• Knowing what children know and can do, so that they and their teachers can plan next steps and move the learning on. This might involve using information from observations, conversations, work submitted (in a variety of forms) and tests; also known as formative assessment.

    • Testing - knowing what a child knows in a given moment - but only in relation to the questions asked in the test; also known as summative assessment.

    • Recording – making a note of test results and interpretations from teacher knowledge of children's learning.

    • Tracking - recording results and interpretations over time for individual children and groups of children.

    • Progress - the difference between what a child is deemed to know/be able to do between two given moments in time.

    • Reporting – using the information gathered about a children’s learning, achievement and progress and gathering it into an appropriate format to deliver information and judgements to children, parents, governors, inspectors, local authorities and others.

    • Accountability – being held to account, for the achievements at a given moment in time and for the progress that children have made over a given period of time, against set criteria, standards  or expectations.

    As far as I can tell the only thing schools are waiting to be told is what the expected progress between baseline and End of Key stage might be. However, this will not be available until national average progress measure can be calculated and that will not be until tests have been taken and compared across the country.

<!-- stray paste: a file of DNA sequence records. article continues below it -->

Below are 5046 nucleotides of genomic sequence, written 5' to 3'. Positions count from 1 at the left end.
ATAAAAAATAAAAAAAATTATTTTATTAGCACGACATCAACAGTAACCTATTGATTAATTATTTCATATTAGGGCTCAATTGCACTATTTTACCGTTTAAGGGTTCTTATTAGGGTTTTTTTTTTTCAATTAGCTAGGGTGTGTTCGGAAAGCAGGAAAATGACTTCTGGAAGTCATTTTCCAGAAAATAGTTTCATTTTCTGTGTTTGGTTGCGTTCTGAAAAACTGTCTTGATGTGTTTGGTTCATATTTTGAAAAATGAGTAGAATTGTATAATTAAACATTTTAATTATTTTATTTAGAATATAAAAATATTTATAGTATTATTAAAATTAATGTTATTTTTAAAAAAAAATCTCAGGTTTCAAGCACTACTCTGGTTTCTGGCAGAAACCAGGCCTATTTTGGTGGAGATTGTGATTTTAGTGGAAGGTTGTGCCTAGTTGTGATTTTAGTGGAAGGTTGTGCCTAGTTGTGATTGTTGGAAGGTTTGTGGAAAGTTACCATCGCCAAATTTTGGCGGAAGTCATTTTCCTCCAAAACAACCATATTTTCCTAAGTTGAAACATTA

Meanwhile the arrangements for SATS and reporting teacher assessments are available on the DfE website.

    For everything else it is for the school to decide how they assess and report knowledge, ability (can do), attitude, happiness, and all the other essential aspects of their school life, to children, to parents, to governors and anyone else who needs to know.

    The measure of progress in the curriculum should be against the national curriculum attainment targets. The government has arranged these to be appropriate (in their view) to the stage at which children should be for their age at the end of KS1, end of lower KS2 and Upper KS2. End of Key Stage tests (SATs) will continue to provide summative information, against the old national curriculum in 2015 and the new curriculum from 2016.

    The government has also stated that the new national curriculum for England has been designed in such a way as to allow teachers the freedom to plan a curriculum that is meaningful for their children and their school’s circumstances.

    The government claims there is room in the new curriculum for a relevant local or community element, for subjects to be studied in more depth and for learning to be deepened and broadened through practice and application of learning in different ways.

    The number of schools really engaging with this at present seems relatively small. Of course, the new curriculum is still very much in its infancy, and change takes time. However, I can’t help feeling that perhaps teachers don’t quite believe in their newfound freedom yet. After all, they have had a decade and more of a very prescriptive approach to curriculum, teaching methodology, assessment and measures of progress.

    Consequently, I think one of the biggest challenges for schools and teachers is to believe that their approach to assessment is in their hands and to feel confident in their own judgements. Much of this will come with time and with teachers talking to teachers about children's work and progress.

    It is a big challenge! And I for one feel that the government has not acknowledged this aspect enough.

    I think messages about assessment have got confused with the messages about accountability and the government needs to be a lot clearer with these communications and about its intentions – a conclusion it seems to have reached by itself, given the launch recently of the Commission on Assessment without Levels.

    I would like to see the Commission ultimately providing the resources and funding to support teachers in developing the required expertise and, most importantly, professional confidence, by talking to each other, comparing work and through professional development.